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State v. Napoli

SUPERIOR COURT OF NEW JERSEY APPELLATE DIVISION


June 13, 2007

STATE OF NEW JERSEY, PLAINTIFF-RESPONDENT,
v.
KELLI NAPOLI, DEFENDANT-APPELLANT.

On appeal from the Superior Court of New Jersey, Law Division, Middlesex County, Municipal Appeal No. 90-2005.

Per curiam.

NOT FOR PUBLICATION WITHOUT THE APPROVAL OF THE APPELLATE DIVISION

Argued April 18, 2007

Before Judges Parrillo and Sapp-Peterson.

Defendant Kelli Napoli appeals from her conviction in East Brunswick Township Municipal Court and later in the Law Division for refusing to submit to a breathalyzer test, contrary to N.J.S.A. 39:4-50.2. We affirm.

Napoli was arrested after her vehicle was observed around 2:30 a.m. on May 3, 2005, swerving between lanes on Route 18 in East Brunswick. She failed a number of sobriety tests conducted at the scene. She was then arrested and transported to East Brunswick Township Police Department where she was asked to submit samples of her breath for testing. She refused and was charged with refusing to submit to a breathalyzer test.

In addition, she was also charged with failure to maintain her lane, contrary to N.J.S.A. 39:4-88(b); careless driving, contrary to N.J.S.A. 39:4-97; and driving while intoxicated (DWI), contrary to N.J.S.A. 39:4-50. She was found not guilty of DWI and convicted of the remaining charges. Napoli filed a de novo appeal of the refusal conviction only. Following a de novo review of the record, the Law Division judge found Napoli guilty of the refusal charge.

The sole issue before us is whether the breathalyzer officer was required to read to Napoli the additional statement, known as the bottom half, from the New Jersey Motor Vehicle Commission's Standard Statement for Operators of a Motor Vehicle (Statement) once Napoli responded "no" to the question of whether she would submit her breath samples for testing. There is no dispute that the breathalyzer operator did not read the bottom half to Napoli as she argued he was required to do. Both Judge Casey in the Municipal Court and later Judge Gelade in the Law Division rejected this argument. We do as well. Pursuant to N.J.S.A. 39:4-50.2(e), the breathalyzer officer is required to read the Statement to a DWI arrestee. The Statement includes eleven advisory statements known as the "top half" of the form. Statement Eleven states, "I repeat, you are required by law to submit to the taking of samples of your breath for the purpose of making chemical tests to determine the content of alcohol in your blood. Now, will you submit the samples of your breath? Answer:_____________________[.]" Additional instructions are contained in what is known as the "bottom half" of the form:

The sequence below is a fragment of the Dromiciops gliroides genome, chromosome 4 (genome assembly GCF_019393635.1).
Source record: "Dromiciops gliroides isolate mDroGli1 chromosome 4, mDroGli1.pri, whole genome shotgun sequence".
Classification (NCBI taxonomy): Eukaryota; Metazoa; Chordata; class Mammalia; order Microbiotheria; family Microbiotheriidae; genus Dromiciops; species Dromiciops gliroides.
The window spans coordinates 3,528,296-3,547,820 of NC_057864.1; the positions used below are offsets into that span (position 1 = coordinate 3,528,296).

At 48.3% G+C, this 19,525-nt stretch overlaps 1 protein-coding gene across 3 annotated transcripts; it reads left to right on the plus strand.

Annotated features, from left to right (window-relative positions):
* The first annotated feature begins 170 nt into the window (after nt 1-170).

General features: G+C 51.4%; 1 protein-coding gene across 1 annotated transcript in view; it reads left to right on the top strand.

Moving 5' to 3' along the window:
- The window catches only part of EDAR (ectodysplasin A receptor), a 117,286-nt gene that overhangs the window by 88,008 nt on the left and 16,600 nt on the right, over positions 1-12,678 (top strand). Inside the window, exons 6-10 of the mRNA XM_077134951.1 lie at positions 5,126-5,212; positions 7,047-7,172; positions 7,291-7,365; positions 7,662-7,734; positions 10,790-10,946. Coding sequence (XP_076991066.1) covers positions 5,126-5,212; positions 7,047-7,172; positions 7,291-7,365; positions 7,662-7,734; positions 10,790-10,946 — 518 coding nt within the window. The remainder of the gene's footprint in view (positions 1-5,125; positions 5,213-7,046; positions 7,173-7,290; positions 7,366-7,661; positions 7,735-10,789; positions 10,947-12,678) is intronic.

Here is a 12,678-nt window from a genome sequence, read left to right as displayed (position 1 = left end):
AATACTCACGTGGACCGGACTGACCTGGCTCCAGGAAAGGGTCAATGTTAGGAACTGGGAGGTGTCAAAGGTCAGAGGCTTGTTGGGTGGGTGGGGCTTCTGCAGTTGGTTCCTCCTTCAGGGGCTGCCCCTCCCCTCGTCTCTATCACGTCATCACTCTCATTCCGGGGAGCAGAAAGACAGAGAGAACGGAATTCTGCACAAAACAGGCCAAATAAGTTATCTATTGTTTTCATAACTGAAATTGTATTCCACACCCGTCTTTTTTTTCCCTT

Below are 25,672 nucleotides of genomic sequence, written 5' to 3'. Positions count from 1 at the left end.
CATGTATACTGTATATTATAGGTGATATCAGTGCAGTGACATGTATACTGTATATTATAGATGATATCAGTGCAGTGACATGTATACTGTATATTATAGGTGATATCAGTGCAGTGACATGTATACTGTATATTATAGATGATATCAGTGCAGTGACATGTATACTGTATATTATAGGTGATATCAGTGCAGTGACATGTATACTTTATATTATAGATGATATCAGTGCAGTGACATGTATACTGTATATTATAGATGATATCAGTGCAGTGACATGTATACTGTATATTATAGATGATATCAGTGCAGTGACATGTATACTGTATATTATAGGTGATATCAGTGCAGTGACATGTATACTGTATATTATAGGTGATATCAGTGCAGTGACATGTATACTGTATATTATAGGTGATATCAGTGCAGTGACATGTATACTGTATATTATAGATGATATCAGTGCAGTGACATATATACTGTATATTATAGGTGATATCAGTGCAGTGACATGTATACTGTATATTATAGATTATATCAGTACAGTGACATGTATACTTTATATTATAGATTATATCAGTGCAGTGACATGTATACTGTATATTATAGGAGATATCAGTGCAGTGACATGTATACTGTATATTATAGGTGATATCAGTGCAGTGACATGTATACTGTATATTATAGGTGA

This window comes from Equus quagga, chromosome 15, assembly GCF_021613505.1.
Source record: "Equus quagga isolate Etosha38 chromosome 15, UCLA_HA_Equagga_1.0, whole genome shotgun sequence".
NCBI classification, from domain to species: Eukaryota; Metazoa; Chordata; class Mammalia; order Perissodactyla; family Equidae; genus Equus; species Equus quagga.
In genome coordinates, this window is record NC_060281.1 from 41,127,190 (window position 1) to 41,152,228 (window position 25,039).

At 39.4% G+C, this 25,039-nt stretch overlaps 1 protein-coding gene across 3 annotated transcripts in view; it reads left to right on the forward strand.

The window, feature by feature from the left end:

(ADDITIONAL INSTRUCTIONS FOR POLICE OFFICER) IF THE PERSON REMAINS SILENT OR STATES, OR OTHERWISE INDICATES, THAT HE/SHE REFUSES TO ANSWER ON THE GROUNDS THAT HE/SHE HAS A RIGHT TO REMAIN SILENT, OR WISHES TO CONSULT AN ATTORNEY, PHYSICIAN, OR ANY OTHER PERSON, OR IF THE RESPONSE IS AMBIGUOUS OR CONDITIONAL, IN ANY RESPECT WHATSOEVER, THEN THE POLICE OFFICER SHALL READ THE FOLLOWING ADDITIONAL STATEMENT: FULL TEXT OF ADDITIONAL STATEMENT FOLLOWS: